The 2003 edition of THE MAN WHO FOLDED HIMSELF has a wonderful introduction titled The Author That Folded Me, by Robert J. Sawyer (a Hugo and Nebula Award winner) that discusses the impact this book had on him when he first read it in 1972. It is near inspiring to read these few pages written by someone who has achieved such a high stature in the world of science fiction and then credits his inspiration and success to David Gerrold.

There is also an Afterward by Geoffrey Klempner that should be read by all the science nuts and those looking for further discussion on time travel and philosophy. He also includes several recommended readings for further discussion and learning.

Finally, there is an Author's Note after the conclusion of the book which is equally fascinating and interesting as he discusses the difficulty in writing the gay sexual sequences of the central character and relates it to his having (or not having) a "gay agenda" as a gay man himself. There are many negative reviews out on the internet that condemn this book and claim it is "great stuff if you're looking to push your teen boys towards the broody wasteland of Colombine" and other implications that are simply not true. As Gerrold says himself in the Author's Note:
"The story isn't about being gay or straight, male or female, or any other specific condition. It's about being human, and dealing with the transfinite possibilities of life - all the choices before us when we exist only as an unwritten tale."
If that doesn't sum it up, I don't know what will.

I go out of my way to mention these three unrelated to the main story because they only enhance the overall reading experience. The entire publication is an experience from beginning to end, and is what all literature should attempt to achieve.

Some further commentary (spoiler warning): As mentioned above, there is some negative publicity surrounding this book. I believe it to be frustrating because people latch on to a controversial idea that is presented and somehow this detracts from the true message. For example, this post on a Science Fiction and Fantasy forum I frequent:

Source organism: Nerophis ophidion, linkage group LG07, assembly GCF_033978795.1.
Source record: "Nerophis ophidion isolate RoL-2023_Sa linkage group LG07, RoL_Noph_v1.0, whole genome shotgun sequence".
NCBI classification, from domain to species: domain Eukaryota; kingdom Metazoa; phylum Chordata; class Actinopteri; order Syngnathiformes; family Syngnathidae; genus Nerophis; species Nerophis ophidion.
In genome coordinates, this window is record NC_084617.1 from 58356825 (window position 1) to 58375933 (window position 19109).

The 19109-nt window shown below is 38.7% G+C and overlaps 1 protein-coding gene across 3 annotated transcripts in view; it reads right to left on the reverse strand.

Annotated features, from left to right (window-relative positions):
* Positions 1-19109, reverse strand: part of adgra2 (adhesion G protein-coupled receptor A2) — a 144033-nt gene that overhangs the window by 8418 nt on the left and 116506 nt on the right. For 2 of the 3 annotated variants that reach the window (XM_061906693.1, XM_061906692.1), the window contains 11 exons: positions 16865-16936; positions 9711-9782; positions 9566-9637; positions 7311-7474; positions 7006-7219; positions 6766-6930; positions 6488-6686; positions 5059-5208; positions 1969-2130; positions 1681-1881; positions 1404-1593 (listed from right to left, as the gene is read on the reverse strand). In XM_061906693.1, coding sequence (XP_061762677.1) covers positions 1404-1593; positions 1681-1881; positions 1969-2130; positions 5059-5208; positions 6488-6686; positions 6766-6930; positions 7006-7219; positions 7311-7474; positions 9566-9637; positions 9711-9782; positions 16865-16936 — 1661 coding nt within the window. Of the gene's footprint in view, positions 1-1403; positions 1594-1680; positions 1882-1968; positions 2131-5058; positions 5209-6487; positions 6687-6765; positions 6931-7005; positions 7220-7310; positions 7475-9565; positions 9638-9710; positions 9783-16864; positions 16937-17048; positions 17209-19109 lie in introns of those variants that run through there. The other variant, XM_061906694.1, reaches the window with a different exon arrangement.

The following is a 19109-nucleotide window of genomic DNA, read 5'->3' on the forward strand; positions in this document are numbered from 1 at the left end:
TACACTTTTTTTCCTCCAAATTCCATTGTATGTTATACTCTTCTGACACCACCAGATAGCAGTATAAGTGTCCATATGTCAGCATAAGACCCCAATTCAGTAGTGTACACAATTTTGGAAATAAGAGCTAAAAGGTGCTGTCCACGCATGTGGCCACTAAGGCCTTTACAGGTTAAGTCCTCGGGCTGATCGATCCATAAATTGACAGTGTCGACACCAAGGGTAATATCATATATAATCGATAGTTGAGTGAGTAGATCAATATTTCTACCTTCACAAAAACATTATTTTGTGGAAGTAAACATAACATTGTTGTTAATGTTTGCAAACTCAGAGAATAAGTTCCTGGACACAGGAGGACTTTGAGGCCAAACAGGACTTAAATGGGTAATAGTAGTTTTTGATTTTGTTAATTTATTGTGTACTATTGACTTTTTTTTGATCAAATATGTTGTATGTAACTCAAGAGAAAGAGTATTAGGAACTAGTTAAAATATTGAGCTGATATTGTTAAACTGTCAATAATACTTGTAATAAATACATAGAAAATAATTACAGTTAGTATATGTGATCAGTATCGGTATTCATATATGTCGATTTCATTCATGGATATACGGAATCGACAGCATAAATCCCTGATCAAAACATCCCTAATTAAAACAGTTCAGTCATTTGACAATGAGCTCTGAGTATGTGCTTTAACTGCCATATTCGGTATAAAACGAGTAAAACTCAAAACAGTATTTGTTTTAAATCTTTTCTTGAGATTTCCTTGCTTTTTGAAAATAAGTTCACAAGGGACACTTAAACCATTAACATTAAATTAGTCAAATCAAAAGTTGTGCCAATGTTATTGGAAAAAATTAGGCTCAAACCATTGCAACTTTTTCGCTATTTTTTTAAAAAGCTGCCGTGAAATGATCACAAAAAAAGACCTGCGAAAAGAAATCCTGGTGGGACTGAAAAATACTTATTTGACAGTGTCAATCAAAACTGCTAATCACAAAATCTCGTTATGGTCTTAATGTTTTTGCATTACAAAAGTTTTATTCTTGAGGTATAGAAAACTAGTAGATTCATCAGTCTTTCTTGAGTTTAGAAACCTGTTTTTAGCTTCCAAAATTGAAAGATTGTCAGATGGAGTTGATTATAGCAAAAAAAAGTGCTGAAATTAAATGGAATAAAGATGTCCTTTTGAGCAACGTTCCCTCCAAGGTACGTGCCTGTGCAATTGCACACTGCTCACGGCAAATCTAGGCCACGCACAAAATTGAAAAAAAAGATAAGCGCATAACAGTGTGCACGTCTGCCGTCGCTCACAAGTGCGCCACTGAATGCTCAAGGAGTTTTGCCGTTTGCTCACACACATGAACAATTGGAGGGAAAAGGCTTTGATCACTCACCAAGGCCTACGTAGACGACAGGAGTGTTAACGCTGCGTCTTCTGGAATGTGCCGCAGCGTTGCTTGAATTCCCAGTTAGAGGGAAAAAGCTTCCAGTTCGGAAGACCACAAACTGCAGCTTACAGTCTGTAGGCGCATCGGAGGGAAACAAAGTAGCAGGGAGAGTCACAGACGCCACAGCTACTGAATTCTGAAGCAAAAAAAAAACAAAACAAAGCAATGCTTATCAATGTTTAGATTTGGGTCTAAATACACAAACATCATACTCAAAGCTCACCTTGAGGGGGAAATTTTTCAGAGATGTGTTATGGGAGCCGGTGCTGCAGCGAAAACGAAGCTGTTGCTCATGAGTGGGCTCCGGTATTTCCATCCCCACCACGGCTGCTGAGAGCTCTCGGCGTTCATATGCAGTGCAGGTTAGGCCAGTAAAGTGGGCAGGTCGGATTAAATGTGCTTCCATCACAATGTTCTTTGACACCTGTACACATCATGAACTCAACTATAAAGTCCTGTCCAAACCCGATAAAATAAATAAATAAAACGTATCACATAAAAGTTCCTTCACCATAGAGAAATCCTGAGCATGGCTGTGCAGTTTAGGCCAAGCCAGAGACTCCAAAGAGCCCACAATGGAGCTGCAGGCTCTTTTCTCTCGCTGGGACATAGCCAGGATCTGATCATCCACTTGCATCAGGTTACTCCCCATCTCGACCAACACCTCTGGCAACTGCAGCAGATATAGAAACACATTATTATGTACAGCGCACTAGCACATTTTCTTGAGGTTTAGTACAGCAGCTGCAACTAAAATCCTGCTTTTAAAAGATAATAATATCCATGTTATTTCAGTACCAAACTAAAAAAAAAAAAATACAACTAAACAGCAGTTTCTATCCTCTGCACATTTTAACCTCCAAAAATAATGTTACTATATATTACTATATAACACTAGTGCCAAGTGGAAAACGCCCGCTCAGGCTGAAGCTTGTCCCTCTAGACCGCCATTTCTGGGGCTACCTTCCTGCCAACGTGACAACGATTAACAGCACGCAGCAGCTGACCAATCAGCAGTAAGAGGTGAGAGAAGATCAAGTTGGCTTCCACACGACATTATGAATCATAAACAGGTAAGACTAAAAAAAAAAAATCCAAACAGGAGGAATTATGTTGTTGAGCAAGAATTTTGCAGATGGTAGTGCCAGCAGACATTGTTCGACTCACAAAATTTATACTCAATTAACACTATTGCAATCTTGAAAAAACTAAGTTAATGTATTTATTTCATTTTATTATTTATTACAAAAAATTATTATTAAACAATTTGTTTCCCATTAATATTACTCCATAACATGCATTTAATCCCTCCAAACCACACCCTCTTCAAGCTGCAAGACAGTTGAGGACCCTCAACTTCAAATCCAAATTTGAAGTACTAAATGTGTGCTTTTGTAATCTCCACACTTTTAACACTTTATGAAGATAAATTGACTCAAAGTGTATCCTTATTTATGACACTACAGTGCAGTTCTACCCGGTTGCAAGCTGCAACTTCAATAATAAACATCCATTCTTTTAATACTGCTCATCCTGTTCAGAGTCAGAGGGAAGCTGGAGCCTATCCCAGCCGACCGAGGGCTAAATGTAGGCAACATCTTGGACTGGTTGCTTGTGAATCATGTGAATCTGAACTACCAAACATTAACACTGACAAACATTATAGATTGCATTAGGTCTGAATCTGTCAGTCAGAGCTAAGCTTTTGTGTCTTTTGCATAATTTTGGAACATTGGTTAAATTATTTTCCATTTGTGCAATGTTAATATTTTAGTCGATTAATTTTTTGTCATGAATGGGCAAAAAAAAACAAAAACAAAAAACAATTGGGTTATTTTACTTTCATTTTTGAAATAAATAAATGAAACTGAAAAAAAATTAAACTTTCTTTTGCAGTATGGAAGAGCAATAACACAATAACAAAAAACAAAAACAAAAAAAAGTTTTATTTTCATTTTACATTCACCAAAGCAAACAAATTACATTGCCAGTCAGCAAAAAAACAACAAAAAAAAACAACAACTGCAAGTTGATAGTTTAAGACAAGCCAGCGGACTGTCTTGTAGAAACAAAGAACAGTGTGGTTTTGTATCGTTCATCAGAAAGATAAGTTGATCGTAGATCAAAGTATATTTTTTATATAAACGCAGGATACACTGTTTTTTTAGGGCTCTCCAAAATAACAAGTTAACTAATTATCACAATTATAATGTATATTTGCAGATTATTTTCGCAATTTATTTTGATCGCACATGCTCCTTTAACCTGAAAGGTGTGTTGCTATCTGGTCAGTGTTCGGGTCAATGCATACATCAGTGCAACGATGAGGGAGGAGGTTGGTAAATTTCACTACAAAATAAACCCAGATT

"And yeah, it is basically a time travel story about a man who travels back in time to have sex with himself."
Now seriously, this one point that is extrapolated throughout the story can hardly be considered the focal point of the story. To suggest otherwise is simply ignorance or flaming. I would think that this would be obvious to anyone except the casual reader, but apparently, it is not so obvious. One of the fundamental charges (or expectations) of good science fiction is to speculate on possible worlds that do not exist and the reactions of humans (and humanity) given the described circumstances. I'm not suggesting that I would follow the choices Daniel Eakins made, but the speculation behind THE MAN WHO FOLDED HIMSELF regards the human spirit and need to matter and we travel through time with Daniel Eakins' solitude that chasing time, constantly correcting mistakes, playing with history, and experiencing other tragedies of time travel creates. It may be uncomfortable; but, it is believable, and David Gerrold paints this one derivation perfectly.

  • REPLAY, by Ken Grimwood - a book I read recently about time travel and also focuses on the isolation of such a gift.
  • ALL YOU ZOMBIES, by Robert Heinlein - I have not read this short story, but it is often associated with the reviewed book in discussions and recommendations. Several people I trust have encouraged me to read this and I have no reasons to doubt their recommendation.
Good reading,

Plants and Books